Pia Maria Raeder: Collecting Stardust
Through innovative techniques with wood and metal, Pia Maria Raeder is crafting a distinctive body of work in the collectible design world. Her almost anthropomorphic collections capture a sense of nature’s mystery, its hidden creatures or glimmering stardust, while exuding luxury and the beauty of the handmade.
“I want to enchant people,” says Munich-based designer, Pia Maria Raeder, whose intricate, highly meticulous sculptural furniture, lighting and objects reflect the intangible beauty of nature.
Raeder began designing furniture in 2014, after already establishing herself as a TV journalist, where she loved putting stories together but longed to do something with her hands and make something that would last generations. She began doing apprenticeships to learn hands-on about materials such as fabrics and wood, and then spent a year in her garage playing around and working, inviting experts to come and advise on techniques and equipment. For Raeder, it was wood that clicked the most as a material and which led her to create her first collection, Sea Anemone. “I wanted the work to connect with nature in some way, with my abstract interpretation of nature”, she says. Sea Anemone is a collection of furniture, objects and lighting, which uses lacquered beechwood rods often mixed with shiny metal surfaces or mirrored glass. The rods are made by hand, with certain pieces requiring hundreds and into the thousands to build up the sculptural, amorphic forms that reflect their anemone name. Like bursts of energy, the rods create a vibrating, textural surface. The Oval Standing Mirror, a tall piece made with white lacquered rods, was one of the first pieces that Raeder exhibited with Parisian gallery, BSL, launching her career in the collectible design world. Her Sea Anemone Chair from 2017 uses 44,000 white lacquered beechwood rods that are arranged on the back of the chair in a wave-like pattern. While the process of precisely shaping and lacquering thousands of wooden rods might sound mildly tedious to some, Raeder finds peace in the process, which acts like an anchor, grounding her as she accumulates and grows the work, giving life to the forms as she builds.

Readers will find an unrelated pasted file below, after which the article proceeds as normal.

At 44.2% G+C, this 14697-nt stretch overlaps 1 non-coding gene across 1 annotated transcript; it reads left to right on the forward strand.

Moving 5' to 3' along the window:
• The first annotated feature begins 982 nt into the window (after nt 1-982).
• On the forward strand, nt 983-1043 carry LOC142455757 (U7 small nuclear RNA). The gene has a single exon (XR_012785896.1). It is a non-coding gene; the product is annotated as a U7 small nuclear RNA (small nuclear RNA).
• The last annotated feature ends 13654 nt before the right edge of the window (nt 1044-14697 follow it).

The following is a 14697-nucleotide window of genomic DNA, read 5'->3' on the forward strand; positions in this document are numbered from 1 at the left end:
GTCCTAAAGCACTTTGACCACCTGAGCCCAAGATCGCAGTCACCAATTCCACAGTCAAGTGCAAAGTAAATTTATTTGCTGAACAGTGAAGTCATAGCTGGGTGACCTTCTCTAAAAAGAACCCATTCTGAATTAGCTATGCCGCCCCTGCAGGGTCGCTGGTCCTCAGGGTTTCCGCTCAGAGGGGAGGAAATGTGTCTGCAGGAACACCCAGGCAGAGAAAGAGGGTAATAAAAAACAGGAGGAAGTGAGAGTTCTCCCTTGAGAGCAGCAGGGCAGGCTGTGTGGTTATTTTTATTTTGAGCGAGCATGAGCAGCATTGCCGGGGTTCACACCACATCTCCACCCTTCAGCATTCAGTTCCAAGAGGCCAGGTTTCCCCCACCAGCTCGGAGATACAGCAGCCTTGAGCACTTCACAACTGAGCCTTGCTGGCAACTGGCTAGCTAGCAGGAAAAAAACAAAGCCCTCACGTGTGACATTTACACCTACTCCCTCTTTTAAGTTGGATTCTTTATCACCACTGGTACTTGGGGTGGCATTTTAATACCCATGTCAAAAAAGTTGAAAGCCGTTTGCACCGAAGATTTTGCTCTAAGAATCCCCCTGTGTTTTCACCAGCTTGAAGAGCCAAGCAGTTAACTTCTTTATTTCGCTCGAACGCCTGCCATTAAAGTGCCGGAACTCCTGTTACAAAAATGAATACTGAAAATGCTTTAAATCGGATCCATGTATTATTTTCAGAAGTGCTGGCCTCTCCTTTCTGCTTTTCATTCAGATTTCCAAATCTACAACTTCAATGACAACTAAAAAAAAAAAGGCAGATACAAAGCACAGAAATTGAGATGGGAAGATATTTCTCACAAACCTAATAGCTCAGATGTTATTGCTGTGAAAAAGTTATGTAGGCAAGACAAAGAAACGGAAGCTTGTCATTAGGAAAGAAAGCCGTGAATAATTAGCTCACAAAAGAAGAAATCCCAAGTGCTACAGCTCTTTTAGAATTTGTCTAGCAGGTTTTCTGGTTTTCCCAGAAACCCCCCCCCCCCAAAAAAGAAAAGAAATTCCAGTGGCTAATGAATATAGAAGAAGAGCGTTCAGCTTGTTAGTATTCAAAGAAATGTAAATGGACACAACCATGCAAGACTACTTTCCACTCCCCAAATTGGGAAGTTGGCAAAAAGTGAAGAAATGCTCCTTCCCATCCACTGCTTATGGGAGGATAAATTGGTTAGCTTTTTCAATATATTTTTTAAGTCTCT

For her recent collection, Stardust, Raeder wanted to evoke “a feeling of seeing a sky full of stars, that glimmering, diamond dust that dances across the night sky.” To create this effect, she turned to metal, particularly liquid silver, “which gives the widest spectrum of light,” she notes, and creates that glowing, lustrous surface, seen for example in Stardust Bench, a long, sinuous piece made with 23,000 beechwood pearls with metallized surface.
Her Gold Stardust Chair, recently exhibited at PAD Paris in April, is about light and sunshine, “like when you look at the ocean and the surface is like liquid gold,” she says.
Raeder has always been drawn to bronze and its rich, natural patina. For a new collection of indoor and outdoor furniture to be exhibited in November in Miami, Raeder has been researching for nearly two years to get the right results. The pieces are cast using clay moulds, with some, if not all of the parts made of bronze. “It is all very satisfying and exciting to see this dream become reality,” she says.